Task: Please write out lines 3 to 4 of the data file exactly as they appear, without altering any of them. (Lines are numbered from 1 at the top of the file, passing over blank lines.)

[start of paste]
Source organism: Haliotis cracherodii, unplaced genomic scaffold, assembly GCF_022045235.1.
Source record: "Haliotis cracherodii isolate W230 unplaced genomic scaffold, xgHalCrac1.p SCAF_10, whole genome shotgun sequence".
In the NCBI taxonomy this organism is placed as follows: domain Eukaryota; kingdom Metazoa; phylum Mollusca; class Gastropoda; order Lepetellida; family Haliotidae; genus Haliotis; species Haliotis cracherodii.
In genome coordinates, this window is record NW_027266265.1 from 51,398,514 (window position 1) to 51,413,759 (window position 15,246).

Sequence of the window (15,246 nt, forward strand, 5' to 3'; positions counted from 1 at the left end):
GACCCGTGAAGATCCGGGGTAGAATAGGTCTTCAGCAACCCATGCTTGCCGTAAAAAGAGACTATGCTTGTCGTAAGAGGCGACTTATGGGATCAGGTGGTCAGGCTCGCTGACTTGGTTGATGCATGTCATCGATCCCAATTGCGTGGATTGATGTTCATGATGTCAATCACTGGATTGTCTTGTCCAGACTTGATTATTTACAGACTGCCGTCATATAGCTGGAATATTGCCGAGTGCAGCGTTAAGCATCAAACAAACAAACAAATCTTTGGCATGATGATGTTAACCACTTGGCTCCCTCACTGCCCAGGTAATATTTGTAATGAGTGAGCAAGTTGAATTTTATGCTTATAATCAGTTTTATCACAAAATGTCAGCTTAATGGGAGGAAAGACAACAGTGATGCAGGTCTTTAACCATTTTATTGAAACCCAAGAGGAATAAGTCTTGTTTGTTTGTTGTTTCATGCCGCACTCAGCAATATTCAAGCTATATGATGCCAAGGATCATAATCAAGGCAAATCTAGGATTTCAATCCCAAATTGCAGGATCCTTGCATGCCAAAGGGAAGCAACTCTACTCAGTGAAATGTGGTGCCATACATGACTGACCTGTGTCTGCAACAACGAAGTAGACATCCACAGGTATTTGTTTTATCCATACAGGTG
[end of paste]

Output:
In the NCBI taxonomy this organism is placed as follows: domain Eukaryota; kingdom Metazoa; phylum Mollusca; class Gastropoda; order Lepetellida; family Haliotidae; genus Haliotis; species Haliotis cracherodii.
In genome coordinates, this window is record NW_027266265.1 from 51,398,514 (window position 1) to 51,413,759 (window position 15,246).